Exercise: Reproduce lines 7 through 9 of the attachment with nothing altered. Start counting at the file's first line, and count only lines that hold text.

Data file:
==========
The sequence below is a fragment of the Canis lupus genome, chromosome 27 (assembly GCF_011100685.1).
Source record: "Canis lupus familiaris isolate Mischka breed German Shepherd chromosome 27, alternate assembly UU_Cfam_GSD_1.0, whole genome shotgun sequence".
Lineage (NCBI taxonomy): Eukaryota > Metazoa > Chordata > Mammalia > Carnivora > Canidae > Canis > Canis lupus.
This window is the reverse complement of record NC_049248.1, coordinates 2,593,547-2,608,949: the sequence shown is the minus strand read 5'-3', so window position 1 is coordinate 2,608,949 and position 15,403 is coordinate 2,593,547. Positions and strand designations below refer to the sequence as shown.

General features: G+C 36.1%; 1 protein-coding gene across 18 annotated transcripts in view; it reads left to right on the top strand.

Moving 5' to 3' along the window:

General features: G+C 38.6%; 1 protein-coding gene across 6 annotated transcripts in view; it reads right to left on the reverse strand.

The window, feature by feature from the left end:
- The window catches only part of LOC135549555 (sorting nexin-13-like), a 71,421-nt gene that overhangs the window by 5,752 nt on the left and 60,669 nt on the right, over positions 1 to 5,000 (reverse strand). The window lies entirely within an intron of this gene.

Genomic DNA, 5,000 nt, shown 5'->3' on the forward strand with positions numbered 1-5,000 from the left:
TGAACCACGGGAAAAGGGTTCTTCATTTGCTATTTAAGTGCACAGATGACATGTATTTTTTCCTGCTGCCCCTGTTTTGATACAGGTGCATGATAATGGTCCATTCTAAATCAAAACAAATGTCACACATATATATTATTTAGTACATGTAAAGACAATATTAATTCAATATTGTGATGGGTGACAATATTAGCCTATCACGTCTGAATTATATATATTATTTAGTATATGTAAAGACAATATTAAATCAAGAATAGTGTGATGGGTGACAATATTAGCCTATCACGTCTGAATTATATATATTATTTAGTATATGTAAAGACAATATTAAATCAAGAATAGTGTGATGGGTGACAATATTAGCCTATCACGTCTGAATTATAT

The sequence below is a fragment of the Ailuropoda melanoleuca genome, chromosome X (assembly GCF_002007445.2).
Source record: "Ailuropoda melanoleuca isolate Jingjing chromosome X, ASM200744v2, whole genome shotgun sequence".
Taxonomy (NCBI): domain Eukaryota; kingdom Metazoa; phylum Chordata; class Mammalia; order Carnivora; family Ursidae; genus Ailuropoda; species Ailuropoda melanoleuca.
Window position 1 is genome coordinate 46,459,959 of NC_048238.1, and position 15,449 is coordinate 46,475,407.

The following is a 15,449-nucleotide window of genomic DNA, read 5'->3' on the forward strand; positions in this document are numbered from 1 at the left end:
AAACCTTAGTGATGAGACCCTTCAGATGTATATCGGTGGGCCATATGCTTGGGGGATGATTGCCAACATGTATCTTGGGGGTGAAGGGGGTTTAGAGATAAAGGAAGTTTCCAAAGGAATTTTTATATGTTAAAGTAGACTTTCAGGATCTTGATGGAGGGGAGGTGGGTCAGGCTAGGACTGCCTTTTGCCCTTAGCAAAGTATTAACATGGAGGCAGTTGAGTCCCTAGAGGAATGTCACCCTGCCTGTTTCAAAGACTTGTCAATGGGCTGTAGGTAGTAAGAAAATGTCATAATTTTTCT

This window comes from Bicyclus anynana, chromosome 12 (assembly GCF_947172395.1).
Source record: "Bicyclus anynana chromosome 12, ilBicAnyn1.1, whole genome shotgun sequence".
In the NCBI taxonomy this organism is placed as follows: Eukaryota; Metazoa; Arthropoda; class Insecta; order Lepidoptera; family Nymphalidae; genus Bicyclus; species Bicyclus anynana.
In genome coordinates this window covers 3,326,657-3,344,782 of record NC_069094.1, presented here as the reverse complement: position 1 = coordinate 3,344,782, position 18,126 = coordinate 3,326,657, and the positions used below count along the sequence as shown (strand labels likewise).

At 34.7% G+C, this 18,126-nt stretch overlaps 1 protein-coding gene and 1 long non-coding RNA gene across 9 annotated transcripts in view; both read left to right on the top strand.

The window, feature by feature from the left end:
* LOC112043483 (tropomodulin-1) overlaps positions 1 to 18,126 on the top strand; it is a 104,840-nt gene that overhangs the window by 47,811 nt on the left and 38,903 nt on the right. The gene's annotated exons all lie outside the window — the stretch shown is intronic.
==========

General features: G+C 38.6%; 1 protein-coding gene across 6 annotated transcripts in view; it reads right to left on the reverse strand.

The window, feature by feature from the left end:
- The window catches only part of LOC135549555 (sorting nexin-13-like), a 71,421-nt gene that overhangs the window by 5,752 nt on the left and 60,669 nt on the right, over positions 1 to 5,000 (reverse strand). The window lies entirely within an intron of this gene.